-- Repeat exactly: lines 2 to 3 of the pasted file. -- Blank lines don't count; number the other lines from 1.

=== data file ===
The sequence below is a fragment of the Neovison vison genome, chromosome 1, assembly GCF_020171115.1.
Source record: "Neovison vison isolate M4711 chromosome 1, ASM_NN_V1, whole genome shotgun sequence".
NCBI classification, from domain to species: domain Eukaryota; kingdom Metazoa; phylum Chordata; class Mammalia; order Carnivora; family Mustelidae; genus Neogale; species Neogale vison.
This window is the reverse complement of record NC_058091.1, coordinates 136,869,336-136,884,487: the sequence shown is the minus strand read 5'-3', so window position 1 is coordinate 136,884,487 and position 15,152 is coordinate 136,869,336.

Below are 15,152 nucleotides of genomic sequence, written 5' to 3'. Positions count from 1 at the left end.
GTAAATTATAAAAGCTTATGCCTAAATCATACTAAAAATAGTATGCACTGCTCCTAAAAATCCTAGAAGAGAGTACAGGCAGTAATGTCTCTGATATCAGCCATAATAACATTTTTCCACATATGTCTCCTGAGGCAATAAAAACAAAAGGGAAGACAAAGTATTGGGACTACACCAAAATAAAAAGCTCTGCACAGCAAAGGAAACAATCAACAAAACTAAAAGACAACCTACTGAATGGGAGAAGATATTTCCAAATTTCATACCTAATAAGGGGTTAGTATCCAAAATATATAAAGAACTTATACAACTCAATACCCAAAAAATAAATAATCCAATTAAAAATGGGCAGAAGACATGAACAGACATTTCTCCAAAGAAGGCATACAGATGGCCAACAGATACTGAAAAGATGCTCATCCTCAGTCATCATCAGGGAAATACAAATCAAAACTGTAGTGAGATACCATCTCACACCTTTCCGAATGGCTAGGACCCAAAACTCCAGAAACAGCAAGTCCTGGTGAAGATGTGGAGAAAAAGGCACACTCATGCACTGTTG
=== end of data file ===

Source record: "Neovison vison isolate M4711 chromosome 1, ASM_NN_V1, whole genome shotgun sequence".
NCBI classification, from domain to species: domain Eukaryota; kingdom Metazoa; phylum Chordata; class Mammalia; order Carnivora; family Mustelidae; genus Neogale; species Neogale vison.